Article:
Feb 15, 2013 • 22M

Discussion with Dr. Steven Woolf on the IOM's Recent Report, "US Health in International Perspective: Shorter Lives, Poorer Health" (February 15, 2013)

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David Introcaso, Ph.D.
Podcast interviews with health policy experts on timely subjects. The Healthcare Policy Podcast website features audio interviews with healthcare policy experts on timely topics. An online public forum routinely presenting expert healthcare policy analysis and comment is lacking. While other healthcare policy website programming exists, these typically present vested interest viewpoints or do not combine informed policy analysis with political insight or acumen. Since healthcare policy issues are typically complex, clear, reasoned, dispassionate discussion is required. These podcasts will attempt to fill this void. Among other topics this podcast will address: Implementation of the Affordable Care Act Other federal Medicare and state Medicaid health care issues Federal health care regulatory oversight, moreover CMS and the FDA Healthcare research Private sector healthcare delivery reforms including access, reimbursement and quality issues Public health issues including the social determinants of health Listeners are welcomed to share their program comments and suggest programming ideas. Comments made by the interviewees are strictly their own and do not represent those of their affiliated organization/s.
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In January 2013 the Institute of Medicine released "Shorter Lives, Poorer Health" a 404-page report that found Americans die sooner, experience higher rates of disease and injury than people in 16 other like high-income countries and that these health disadvantages exist at all ages from birth to age 75.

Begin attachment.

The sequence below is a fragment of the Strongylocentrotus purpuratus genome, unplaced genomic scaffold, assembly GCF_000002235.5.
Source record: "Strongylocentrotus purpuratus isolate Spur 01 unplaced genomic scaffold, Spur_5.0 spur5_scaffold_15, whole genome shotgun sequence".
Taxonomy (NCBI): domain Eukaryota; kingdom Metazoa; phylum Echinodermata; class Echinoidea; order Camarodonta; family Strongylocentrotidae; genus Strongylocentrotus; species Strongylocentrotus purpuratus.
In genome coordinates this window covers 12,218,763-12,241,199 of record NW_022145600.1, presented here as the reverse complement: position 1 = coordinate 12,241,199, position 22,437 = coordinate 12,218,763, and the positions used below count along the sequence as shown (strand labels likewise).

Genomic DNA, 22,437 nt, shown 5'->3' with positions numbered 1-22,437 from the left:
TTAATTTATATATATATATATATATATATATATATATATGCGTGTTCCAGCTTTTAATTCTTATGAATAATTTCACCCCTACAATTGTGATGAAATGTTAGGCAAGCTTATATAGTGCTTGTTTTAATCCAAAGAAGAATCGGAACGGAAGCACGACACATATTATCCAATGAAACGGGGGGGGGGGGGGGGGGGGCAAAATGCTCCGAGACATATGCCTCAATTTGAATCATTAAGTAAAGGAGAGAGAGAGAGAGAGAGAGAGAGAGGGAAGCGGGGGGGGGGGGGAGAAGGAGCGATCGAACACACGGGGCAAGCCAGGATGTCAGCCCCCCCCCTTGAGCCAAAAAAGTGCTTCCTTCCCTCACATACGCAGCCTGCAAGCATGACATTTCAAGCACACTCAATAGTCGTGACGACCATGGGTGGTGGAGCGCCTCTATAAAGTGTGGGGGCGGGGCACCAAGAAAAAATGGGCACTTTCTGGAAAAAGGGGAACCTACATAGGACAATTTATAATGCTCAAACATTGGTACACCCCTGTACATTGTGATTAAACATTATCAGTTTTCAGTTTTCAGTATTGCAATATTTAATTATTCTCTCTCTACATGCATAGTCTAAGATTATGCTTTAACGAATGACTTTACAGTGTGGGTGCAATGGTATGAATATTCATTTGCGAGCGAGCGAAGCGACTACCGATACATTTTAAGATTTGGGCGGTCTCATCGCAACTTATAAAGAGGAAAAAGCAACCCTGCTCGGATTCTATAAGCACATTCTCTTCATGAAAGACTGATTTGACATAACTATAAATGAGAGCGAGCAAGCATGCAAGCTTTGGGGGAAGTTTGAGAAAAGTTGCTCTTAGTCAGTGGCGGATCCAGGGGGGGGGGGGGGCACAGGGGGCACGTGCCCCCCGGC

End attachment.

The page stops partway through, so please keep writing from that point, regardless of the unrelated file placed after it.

During this 22 minute podcast Dr. Steven Woolf, the chair of the IOM panel that authored the report, discusses the pervasiveness of problem or the diversity of health problems that exist across our entire lifespan, how social factors contribute to poorer health and the fact that higher educated and higher income Americans are also too in poorer health compared to their peer group overseas.  Dr. Woolf discusses worse birth outcomes in this country, the importance of antecedents for good health and possibly why the only subpopulation of Americans, those over 80, do comparatively well.  Finally, Dr. Woolf outlines the report's three policy recommendations and identifies a few foreign health care policies, that if adopted, might prove effective in the US.  

Dr. Woolf is Professor at the Departments of Family Medicine, Epidemiology and Community Health at  Virginia Commonwealth University.  In 2001 he was elected to the Institute of Medicine.  He has published more than 100 articles that have focused on evidence-based medicine with a special focus on preventive medicine, cancer screening, quality improvement and social justice.  He is the associate editor of the American Journal of Preventive Medicine and served as North American editor of the British Medical Journal.  He received his MD from Emory and his MPH from Johns Hopkins.